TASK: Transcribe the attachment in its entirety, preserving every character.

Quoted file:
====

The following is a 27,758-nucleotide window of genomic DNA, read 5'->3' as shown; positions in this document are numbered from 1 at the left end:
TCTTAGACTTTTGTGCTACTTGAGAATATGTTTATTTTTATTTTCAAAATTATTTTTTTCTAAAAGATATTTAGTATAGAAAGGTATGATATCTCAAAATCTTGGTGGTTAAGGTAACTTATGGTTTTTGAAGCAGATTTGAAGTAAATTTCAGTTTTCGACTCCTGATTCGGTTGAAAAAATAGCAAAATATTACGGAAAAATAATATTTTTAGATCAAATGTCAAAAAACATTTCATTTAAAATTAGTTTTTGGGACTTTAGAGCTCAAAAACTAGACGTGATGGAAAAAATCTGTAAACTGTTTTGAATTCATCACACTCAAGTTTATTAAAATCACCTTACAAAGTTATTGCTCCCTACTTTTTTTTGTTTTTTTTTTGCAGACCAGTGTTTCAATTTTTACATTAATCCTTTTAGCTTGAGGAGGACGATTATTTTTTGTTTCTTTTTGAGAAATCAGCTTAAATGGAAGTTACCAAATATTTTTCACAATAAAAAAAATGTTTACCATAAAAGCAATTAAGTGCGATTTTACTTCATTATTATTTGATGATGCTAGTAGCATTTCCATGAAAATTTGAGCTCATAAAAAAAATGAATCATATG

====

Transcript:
The following is a 27,758-nucleotide window of genomic DNA, read 5'->3' as shown; positions in this document are numbered from 1 at the left end:
TCTTAGACTTTTGTGCTACTTGAGAATATGTTTATTTTTATTTTCAAAATTATTTTTTTCTAAAAGATATTTAGTATAGAAAGGTATGATATCTCAAAATCTTGGTGGTTAAGGTAACTTATGGTTTTTGAAGCAGATTTGAAGTAAATTTCAGTTTTCGACTCCTGATTCGGTTGAAAAAATAGCAAAATATTACGGAAAAATAATATTTTTAGATCAAATGTCAAAAAACATTTCATTTAAAATTAGTTTTTGGGACTTTAGAGCTCAAAAACTAGACGTGATGGAAAAAATCTGTAAACTGTTTTGAATTCATCACACTCAAGTTTATTAAAATCACCTTACAAAGTTATTGCTCCCTACTTTTTTTTGTTTTTTTTTTGCAGACCAGTGTTTCAATTTTTACATTAATCCTTTTAGCTTGAGGAGGACGATTATTTTTTGTTTCTTTTTGAGAAATCAGCTTAAATGGAAGTTACCAAATATTTTTCACAATAAAAAAAATGTTTACCATAAAAGCAATTAAGTGCGATTTTACTTCATTATTATTTGATGATGCTAGTAGCATTTCCATGAAAATTTGAGCTCATAAAAAAAATGAATCATATG